I thought it was the other way around for gCEA. The lower case g, in my mind, represents "low g" meaning that the 4th string (the one closest to you when you hold the ukulele) is thicker than the 3rd string, and is tuned an octave below. Most (soprano/concert/tenor) ukuleles are strung in a "reentrant" way, where the 4th string is G ABOVE middle C, the 3rd string is middle C, the 2nd string is E, and the 1st string is A. Yeah--this method of tuning doesn't really make sense, but it is what it is. The other format, "linear" tuning (gCEA) uses a thicker string for that first G, and is tuned to the G below middle C.

Hopefully you know what middle C is...if not...that entire last paragraph was a waste of digital space.

Again...for tuning, you need to hear to get close...and then use a tuner to be exact.

Carlabelle
12-28-2016, 07:22 AM
Thanks for all of the help. Looks like I might have to get new strings to tune it to GCEA. I bought a tuner you clip on to the end of the ukulele but it didn't work properly. Not sure if that was because it only recognises standard tuning though and not ADF#B. I tried an app which quickly tuned it to ADF#B but I can't tune my ukulele to GCEA with it. It doesn't get near the note no matter how much I try with some of the strings. So new strings it is!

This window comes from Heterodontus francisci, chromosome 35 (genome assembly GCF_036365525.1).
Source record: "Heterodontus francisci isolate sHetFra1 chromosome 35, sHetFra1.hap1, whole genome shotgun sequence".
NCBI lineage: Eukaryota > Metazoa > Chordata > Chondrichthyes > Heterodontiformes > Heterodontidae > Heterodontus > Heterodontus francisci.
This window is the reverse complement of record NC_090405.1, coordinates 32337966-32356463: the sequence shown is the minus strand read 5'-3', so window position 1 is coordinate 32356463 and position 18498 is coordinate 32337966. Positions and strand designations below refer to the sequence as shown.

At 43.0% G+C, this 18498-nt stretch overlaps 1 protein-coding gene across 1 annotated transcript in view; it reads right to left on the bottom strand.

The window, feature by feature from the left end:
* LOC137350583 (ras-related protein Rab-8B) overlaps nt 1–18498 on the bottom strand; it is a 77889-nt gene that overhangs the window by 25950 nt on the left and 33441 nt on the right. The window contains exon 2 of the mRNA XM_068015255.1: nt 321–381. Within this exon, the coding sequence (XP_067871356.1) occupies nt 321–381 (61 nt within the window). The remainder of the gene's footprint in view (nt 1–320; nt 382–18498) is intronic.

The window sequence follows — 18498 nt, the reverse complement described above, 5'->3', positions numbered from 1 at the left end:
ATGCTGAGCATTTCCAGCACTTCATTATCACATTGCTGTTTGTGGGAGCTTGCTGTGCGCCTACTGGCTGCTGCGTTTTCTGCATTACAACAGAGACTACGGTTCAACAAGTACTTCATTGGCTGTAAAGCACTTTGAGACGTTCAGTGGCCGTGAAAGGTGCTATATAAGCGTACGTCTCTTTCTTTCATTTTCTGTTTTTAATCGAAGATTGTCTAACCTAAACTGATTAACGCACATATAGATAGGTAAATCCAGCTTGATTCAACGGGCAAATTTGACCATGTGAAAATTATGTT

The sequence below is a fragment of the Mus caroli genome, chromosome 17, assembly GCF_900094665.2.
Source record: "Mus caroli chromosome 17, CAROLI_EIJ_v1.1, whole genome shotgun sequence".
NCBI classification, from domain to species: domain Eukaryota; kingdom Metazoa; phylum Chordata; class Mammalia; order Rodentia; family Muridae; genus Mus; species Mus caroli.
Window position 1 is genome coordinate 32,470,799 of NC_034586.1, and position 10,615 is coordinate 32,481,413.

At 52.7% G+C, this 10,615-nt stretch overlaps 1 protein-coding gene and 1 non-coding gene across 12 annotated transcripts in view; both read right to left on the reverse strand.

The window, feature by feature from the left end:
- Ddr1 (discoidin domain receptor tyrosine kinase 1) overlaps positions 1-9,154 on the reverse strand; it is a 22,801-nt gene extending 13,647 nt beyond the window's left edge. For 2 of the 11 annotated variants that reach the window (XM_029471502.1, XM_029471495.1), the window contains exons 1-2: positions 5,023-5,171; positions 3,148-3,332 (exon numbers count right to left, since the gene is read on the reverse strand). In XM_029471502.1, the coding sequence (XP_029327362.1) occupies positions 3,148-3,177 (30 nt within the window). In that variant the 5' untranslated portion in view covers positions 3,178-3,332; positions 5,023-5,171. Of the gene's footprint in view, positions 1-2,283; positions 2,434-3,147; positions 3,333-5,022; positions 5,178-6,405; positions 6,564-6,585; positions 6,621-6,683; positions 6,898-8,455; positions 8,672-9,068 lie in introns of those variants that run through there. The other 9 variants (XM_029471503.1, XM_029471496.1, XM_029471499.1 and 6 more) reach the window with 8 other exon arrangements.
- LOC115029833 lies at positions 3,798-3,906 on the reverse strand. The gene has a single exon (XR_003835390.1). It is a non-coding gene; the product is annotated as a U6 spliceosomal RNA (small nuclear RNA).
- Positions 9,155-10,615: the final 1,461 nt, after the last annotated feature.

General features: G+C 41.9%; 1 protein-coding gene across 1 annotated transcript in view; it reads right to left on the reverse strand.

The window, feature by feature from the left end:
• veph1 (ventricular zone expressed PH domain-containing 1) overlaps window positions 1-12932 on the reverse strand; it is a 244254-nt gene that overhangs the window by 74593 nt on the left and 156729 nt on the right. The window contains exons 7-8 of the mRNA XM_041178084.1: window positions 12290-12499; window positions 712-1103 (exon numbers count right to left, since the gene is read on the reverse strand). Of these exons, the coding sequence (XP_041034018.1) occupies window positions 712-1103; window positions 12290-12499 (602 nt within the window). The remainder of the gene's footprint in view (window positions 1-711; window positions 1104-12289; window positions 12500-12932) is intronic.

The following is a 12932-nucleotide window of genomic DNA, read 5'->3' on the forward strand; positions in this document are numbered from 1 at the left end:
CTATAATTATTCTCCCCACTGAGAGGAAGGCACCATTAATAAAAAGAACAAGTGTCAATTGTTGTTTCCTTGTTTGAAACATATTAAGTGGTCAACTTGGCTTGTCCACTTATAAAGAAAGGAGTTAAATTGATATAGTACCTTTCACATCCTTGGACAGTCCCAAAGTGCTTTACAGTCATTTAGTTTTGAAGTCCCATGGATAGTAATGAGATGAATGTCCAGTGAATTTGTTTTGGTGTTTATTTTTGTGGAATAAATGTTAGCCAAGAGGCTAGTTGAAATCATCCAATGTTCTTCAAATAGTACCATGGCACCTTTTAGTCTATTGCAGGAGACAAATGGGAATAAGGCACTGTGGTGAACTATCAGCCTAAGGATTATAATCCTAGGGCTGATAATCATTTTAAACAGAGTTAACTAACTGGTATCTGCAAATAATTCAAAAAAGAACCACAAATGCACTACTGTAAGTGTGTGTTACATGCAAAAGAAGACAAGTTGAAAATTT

Thanks again,
Carla

Mivo
12-28-2016, 08:01 AM
You should be able to get to GCEA with the strings you have, though they may be floppy and not sound so good. But you should be able to tune them that way (briefly at least before they try to get back to the higher tuning). Most clip-on tuners have different settings, one of which is "chromatic" or "C". That is the one you want, not U (ukulele), V (violin) or G (guitar). More advanced app tuners also show you the actual note. Which app did you use? One I can recommend for iPhone and iPad is "Tunable". It works very well, is cheap, and also has a metronome built in. It'll show notes as, say, G4 or E4. The number indicates the octave, so you'll know if you have the right G or E. I use Tunable when putting on new strings, and a clip-on tuner for re-adjusting (new strings take a while to become stable)-

Note that going from D tuning (ADF#B) to C tuning means you are going down in pitch, so the strings get looser and the notes lower. Make sure that you don't accidentally tune up, which may damage the instrument or snap the strings.

That said, new strings are a great idea for a new uke anyway! There are good videos that show how to put them on. If you aren't set on any particular strings yet, I'd recommend Aquila Nylgut or Martin M600 strings. Both are very available.

ErnieElse
12-28-2016, 08:41 AM
Get a decent clip on tuner such as a Snark.